When Gov. Jerry Brown vetoed Assembly Bill 715 last week, he closed the book on even token legislative efforts to confront California’s epidemic of opioid abuse.
Last year, California doctors and dentists wrote 23.7 million prescriptions for opioids, supposedly to relieve their patients’ pain, but overprescription, misuse by patients and/or backchannel diversion of the drugs are rampant, and California recorded 1,966 opioid-related deaths last year, 44 percent more than its gun-related homicides.
State medical authorities have made some efforts to curb abuse through advice and education for prescribers. However, the epidemic continues and the data indicate that through either stupidity or cupidity, too many are blithely prescribing too many doses.
Last year, the Medical Board of California, which licenses physicians, published a first-person account of overprescription in its newsletter, written by a doctor’s wife.
The anonymous author described how physicians and dentists repeatedly wrote prescriptions for Vicodin for her family, even for relatively minor pains.
“If I had filled a prescription for each of these visits, which averaged one every two years, we would have a dangerously ample supply of the drug in our house, and our children’s brains would have had a disturbing level of repeated exposure to a highly addictive narcotic. It causes me to wonder how many Vicodin pills are on my street or in my children’s dormitories,” she wrote.
Even more disturbingly, she said that when medical providers offered Vicodin “not one of them or their staff asked if there were any issues of addiction in our family history ... nor were risks and the impact of addictive substances on the adolescent brain discussed, even when I inquired about them and asked specific questions about risks.” Even if the prescribed drugs were not used “we should have it on hand in case the pain was bad,” she was told.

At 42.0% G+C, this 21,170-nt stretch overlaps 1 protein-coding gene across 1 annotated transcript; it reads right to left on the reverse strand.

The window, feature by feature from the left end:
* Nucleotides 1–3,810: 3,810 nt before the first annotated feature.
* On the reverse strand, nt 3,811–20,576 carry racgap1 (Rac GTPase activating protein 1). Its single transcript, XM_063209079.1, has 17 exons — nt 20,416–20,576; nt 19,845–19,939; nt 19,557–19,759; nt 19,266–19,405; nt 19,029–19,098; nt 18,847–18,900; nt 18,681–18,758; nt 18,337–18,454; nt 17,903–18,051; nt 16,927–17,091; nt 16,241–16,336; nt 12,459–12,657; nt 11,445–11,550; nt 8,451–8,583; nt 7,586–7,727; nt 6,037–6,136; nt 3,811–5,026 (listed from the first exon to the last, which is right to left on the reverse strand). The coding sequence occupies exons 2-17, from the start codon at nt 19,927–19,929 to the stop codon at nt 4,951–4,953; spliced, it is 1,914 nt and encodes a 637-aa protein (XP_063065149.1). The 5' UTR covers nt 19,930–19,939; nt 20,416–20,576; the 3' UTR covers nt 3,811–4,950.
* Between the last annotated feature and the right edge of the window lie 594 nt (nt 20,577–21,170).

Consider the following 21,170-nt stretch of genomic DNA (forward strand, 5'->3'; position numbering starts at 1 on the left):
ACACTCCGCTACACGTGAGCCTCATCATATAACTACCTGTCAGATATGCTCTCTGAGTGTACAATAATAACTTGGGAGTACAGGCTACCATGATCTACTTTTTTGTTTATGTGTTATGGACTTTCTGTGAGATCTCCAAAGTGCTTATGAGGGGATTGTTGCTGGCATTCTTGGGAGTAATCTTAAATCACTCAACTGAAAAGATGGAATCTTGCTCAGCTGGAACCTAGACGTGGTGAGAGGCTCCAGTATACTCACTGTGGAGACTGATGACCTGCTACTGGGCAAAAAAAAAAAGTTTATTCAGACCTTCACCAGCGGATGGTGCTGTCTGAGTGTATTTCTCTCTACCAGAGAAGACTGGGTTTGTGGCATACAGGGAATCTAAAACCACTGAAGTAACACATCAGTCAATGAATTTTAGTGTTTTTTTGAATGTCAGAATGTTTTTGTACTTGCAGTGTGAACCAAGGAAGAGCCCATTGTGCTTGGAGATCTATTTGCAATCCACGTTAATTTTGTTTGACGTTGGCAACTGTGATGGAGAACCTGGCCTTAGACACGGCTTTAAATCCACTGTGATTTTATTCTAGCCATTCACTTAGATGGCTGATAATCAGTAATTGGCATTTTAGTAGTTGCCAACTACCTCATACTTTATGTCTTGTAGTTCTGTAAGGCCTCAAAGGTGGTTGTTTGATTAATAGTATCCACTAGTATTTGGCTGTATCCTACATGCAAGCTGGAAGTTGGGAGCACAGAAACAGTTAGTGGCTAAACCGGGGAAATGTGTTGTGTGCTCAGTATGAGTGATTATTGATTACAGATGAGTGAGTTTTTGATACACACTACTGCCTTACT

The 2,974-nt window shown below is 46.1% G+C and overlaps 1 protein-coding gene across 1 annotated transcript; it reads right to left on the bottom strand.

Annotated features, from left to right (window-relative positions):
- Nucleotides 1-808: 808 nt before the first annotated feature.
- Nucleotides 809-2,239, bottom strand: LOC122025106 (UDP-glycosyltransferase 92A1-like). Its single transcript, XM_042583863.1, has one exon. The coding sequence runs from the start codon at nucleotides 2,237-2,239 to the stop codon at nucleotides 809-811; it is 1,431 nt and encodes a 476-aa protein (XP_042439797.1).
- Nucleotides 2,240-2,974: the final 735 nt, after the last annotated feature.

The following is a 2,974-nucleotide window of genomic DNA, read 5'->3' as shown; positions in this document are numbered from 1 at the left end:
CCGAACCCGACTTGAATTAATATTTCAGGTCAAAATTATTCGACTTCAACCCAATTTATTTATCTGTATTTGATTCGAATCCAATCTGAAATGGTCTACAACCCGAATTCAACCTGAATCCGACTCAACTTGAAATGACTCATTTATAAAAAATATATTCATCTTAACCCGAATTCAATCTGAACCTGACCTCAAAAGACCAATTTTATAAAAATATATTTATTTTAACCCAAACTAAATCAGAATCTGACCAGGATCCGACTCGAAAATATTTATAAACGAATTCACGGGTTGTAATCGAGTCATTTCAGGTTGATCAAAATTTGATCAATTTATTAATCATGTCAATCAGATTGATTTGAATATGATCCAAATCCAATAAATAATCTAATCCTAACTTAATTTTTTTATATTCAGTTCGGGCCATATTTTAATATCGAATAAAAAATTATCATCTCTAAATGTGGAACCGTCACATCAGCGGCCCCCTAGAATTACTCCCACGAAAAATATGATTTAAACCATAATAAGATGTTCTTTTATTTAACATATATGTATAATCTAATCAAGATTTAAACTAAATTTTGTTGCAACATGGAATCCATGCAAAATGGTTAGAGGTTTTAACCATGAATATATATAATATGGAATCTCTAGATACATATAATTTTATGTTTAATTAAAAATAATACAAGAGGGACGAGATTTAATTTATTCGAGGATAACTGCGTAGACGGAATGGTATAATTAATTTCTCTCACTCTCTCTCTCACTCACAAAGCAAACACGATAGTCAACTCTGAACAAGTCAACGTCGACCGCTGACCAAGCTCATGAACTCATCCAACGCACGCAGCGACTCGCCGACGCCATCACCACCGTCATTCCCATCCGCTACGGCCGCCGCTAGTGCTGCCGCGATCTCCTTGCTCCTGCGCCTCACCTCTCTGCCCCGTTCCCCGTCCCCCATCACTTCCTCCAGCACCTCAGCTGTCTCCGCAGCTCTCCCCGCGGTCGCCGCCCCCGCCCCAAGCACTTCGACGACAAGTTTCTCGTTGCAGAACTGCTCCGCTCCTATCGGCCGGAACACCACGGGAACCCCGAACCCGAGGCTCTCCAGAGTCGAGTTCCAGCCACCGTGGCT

That’s pretty damning and a report from the state Department of Public Health underscores her concern.
“In the past, prescription opioids (such as hydrocodone, oxycodone, morphine and codeine) were prescribed for relieving short-term (acute) pain,” says the report by the Statewide Opioid Safety Workgroup. “Today, they are increasingly being used to treat chronic, non-cancer pain, such as back pain or osteoarthritis, despite serious risks and the lack of evidence about their long-term effectiveness.”
It also points out that “one of the unintended consequences of this prescription drug epidemic has been the increase in heroin addiction and overdoses, in part due to the transition from prescription opioids to less expensive heroin street drugs.”
As a recent article in the Sacramento Bee pointed out, there are definite socioeconomic and geographic aspects to California’s version of the problem. Data reporter Jim Miller delved into official reports to reveal that overall, 15 percent of Californians were prescribed opioids in 2016, but the concentrations were heaviest in rural, low-income counties, topped by 27 percent of Lake County’s residents.
Three bills on opioids were introduced this year, but two of them – a measure creating a public awareness campaign and another levying a fee on opioid manufacturers for treatment and prevention – died before final votes.
The one survivor, AB 715 by Assemblyman Jim Wood, D-Healdsburg, a dentist and chairman of the Assembly Health Committee, would have directed the Department of Public Health to convene a panel of experts to study use and abuse of painkillers.
Brown, in rejecting the measure, acknowledged a “national epidemic that has been devastating for many California communities,” but described the bill as “unnecessary” because the departmental working group was already established.
That’s probably true, but a more aggressive effort is still needed. The key to curbing the epidemic is to curb the eagerness of too many medical providers to write too many prescriptions without fully weighing the consequences.
They should face consequences themselves for contributing to the epidemic.